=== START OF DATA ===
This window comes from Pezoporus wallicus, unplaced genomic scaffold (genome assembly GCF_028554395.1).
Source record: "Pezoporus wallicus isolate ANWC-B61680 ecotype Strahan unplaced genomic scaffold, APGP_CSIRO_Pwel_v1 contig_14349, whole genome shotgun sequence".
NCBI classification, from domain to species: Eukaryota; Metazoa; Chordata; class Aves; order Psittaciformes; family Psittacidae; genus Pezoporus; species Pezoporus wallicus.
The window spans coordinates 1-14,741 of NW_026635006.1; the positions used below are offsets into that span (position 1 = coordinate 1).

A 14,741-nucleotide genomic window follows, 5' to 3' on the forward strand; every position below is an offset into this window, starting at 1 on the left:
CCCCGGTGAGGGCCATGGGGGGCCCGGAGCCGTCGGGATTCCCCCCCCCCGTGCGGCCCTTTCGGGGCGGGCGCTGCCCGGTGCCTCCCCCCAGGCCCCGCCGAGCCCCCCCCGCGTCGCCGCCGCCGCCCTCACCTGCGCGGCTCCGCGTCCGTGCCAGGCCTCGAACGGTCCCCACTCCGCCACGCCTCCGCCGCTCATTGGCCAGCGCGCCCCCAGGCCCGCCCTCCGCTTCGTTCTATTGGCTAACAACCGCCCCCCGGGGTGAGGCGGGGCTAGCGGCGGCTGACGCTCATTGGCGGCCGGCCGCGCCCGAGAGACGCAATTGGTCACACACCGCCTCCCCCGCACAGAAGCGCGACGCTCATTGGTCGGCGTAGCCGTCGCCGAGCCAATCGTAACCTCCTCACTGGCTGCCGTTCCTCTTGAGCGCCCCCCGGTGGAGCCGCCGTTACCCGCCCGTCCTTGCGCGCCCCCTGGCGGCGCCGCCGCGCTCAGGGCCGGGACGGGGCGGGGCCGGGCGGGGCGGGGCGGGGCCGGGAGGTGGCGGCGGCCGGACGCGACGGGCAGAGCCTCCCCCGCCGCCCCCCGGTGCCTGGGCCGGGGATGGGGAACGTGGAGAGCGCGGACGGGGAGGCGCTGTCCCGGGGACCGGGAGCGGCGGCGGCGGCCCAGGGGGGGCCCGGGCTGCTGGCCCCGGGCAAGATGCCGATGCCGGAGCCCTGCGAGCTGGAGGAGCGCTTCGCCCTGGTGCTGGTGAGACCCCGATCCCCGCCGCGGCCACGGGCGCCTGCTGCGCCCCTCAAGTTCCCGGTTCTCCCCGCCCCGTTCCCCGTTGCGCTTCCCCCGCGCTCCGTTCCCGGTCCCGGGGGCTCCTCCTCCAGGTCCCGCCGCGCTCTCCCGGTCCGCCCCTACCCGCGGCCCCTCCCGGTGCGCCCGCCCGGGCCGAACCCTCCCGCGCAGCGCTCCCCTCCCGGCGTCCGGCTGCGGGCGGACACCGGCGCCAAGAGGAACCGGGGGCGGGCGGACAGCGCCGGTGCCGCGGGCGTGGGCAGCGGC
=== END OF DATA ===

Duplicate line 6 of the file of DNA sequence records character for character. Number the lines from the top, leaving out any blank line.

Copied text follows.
CCCCGGTGAGGGCCATGGGGGGCCCGGAGCCGTCGGGATTCCCCCCCCCCGTGCGGCCCTTTCGGGGCGGGCGCTGCCCGGTGCCTCCCCCCAGGCCCCGCCGAGCCCCCCCCGCGTCGCCGCCGCCGCCCTCACCTGCGCGGCTCCGCGTCCGTGCCAGGCCTCGAACGGTCCCCACTCCGCCACGCCTCCGCCGCTCATTGGCCAGCGCGCCCCCAGGCCCGCCCTCCGCTTCGTTCTATTGGCTAACAACCGCCCCCCGGGGTGAGGCGGGGCTAGCGGCGGCTGACGCTCATTGGCGGCCGGCCGCGCCCGAGAGACGCAATTGGTCACACACCGCCTCCCCCGCACAGAAGCGCGACGCTCATTGGTCGGCGTAGCCGTCGCCGAGCCAATCGTAACCTCCTCACTGGCTGCCGTTCCTCTTGAGCGCCCCCCGGTGGAGCCGCCGTTACCCGCCCGTCCTTGCGCGCCCCCTGGCGGCGCCGCCGCGCTCAGGGCCGGGACGGGGCGGGGCCGGGCGGGGCGGGGCGGGGCCGGGAGGTGGCGGCGGCCGGACGCGACGGGCAGAGCCTCCCCCGCCGCCCCCCGGTGCCTGGGCCGGGGATGGGGAACGTGGAGAGCGCGGACGGGGAGGCGCTGTCCCGGGGACCGGGAGCGGCGGCGGCGGCCCAGGGGGGGCCCGGGCTGCTGGCCCCGGGCAAGATGCCGATGCCGGAGCCCTGCGAGCTGGAGGAGCGCTTCGCCCTGGTGCTGGTGAGACCCCGATCCCCGCCGCGGCCACGGGCGCCTGCTGCGCCCCTCAAGTTCCCGGTTCTCCCCGCCCCGTTCCCCGTTGCGCTTCCCCCGCGCTCCGTTCCCGGTCCCGGGGGCTCCTCCTCCAGGTCCCGCCGCGCTCTCCCGGTCCGCCCCTACCCGCGGCCCCTCCCGGTGCGCCCGCCCGGGCCGAACCCTCCCGCGCAGCGCTCCCCTCCCGGCGTCCGGCTGCGGGCGGACACCGGCGCCAAGAGGAACCGGGGGCGGGCGGACAGCGCCGGTGCCGCGGGCGTGGGCAGCGGC